a number of activities, both of general and specific nature. For common action: this kind of discrimination and therefore measures should be aimed at overcoming discrimination and racism. In this sense, the U.S. made significant steps, starting from the ratification of all international instruments which regulate the control of these shameful events and the creation of separate divisions of the Interior Ministry and Security Service, whose activities are directly aimed at countering racism. As for specific measures for combating ethnic profiling, then, first of all, this problem needs in-depth study involving experts from different branches of science. Besides the development of appropriate measures, the international experience in this field should be taken into account (Arboleda, Senger, Villarruel, Walker, 2004).
Therefore, there are several obligatory guidelines for law enforcement officials to eliminate racial profiling from their activity, among them:
→ Concerning the use of operational guidance, which indicate the race (racial
• to clearly define and prohibit the legislature by the use of operational guidance, which indicate the racial affiliation;
• conduct research in the field of operational guidance, which indicate race, oversee the activities of law enforcement agencies to detect this kind of practice, including data collection classified on grounds such as national or ethnic origin, language, religion and nationality in the corresponding law enforcement;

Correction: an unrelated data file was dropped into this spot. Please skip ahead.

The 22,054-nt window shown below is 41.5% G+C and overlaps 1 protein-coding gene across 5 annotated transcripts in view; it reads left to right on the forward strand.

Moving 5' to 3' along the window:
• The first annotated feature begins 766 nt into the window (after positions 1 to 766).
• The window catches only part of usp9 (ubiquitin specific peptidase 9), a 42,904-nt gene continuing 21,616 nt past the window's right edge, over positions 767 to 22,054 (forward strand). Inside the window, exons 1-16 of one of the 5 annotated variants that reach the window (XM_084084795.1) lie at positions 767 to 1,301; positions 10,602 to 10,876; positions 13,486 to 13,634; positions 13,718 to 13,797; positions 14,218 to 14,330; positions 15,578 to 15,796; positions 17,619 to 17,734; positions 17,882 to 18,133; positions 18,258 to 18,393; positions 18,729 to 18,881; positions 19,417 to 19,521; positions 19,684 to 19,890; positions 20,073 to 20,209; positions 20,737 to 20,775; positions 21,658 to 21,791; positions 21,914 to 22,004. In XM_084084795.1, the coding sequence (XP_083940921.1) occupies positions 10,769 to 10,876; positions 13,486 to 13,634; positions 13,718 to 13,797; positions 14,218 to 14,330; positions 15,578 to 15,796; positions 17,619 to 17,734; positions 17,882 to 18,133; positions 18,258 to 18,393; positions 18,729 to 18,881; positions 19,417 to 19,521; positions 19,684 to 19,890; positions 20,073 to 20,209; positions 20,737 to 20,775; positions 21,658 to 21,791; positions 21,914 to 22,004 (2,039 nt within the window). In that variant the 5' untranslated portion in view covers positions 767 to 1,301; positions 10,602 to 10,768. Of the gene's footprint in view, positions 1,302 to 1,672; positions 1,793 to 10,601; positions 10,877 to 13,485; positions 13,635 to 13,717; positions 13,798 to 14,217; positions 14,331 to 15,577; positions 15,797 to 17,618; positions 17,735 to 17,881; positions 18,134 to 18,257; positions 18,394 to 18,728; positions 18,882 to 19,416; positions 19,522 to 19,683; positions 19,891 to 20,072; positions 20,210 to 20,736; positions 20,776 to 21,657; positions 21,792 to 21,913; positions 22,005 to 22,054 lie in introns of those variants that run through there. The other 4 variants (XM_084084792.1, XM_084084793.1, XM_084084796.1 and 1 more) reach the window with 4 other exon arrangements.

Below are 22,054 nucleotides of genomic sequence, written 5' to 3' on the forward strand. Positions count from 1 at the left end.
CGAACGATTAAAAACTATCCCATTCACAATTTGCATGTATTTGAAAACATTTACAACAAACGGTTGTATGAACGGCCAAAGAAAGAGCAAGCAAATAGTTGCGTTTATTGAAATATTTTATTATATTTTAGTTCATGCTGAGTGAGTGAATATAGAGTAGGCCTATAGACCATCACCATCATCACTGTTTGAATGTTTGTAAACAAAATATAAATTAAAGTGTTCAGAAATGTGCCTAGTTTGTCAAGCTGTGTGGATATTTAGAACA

• introduce smart rules on the suspicion on which the powers associated with the control, surveillance or conducting investigations can be carried out only on the basis of these suspicions, which are determined by objective criteria;
• Provide training for law enforcement on the use of operational guidance,
which indicate the race, as well as in the use of standards for smart suspicions.
→ Concerning all forms of racial discrimination and misconduct by law enforcement officers, based upon racism:
• Ensure that legislation, which prohibits direct and indirect racial discrimination apply to activities of the law enforcement agencies;
• Provide training to law enforcement officials on human rights, including freedom of racism and racial discrimination, as well as on the existing legal norms against racism and racial discrimination;
• take steps to ensure that police officers are aware that racial discrimination and unlawful actions of employees of law enforcement agencies on base of racism will not be tolerated;
• Support and develop mechanisms for consultations to victims of racial discrimination or misconduct of law enforcement officials on base of racism;
• ensure the effective investigation of allegations of racial discrimination and police misconduct on base of racism, as well as provide the appropriate properly punish those that committed such acts;
• Establish a body independence from the police and prosecutors, who would be entrusted to investigate allegations of racial discrimination and police misconduct on base of racism.
Arboleda, A., Senger, J.M., Villarruel, F., Walker, N. Lost Opportunities: The Reality of Latinos in the U.S. Criminal Justice System. Washington DC: National Council of La Raza. 2004.
“Ethnic Profiling in European Union: Pervasive, Ineffective, and Discriminatory.” Open Society Institute, New York. 2009.
Johnson, K. Racial profiling after September 11. The Department of Justice’s 2003 Guidelines. Loyola Law Review. 2004.
Lyon, D. Surveillance after September 11. Cambridge: Polity Press. 2003.
McCluskey, Cynthia Perez and John D McCluskey. Diversity in Policing: Latino Representation in Law Enforcement. Journal of Ethnicity in Criminal Justice, No. 2. 2004.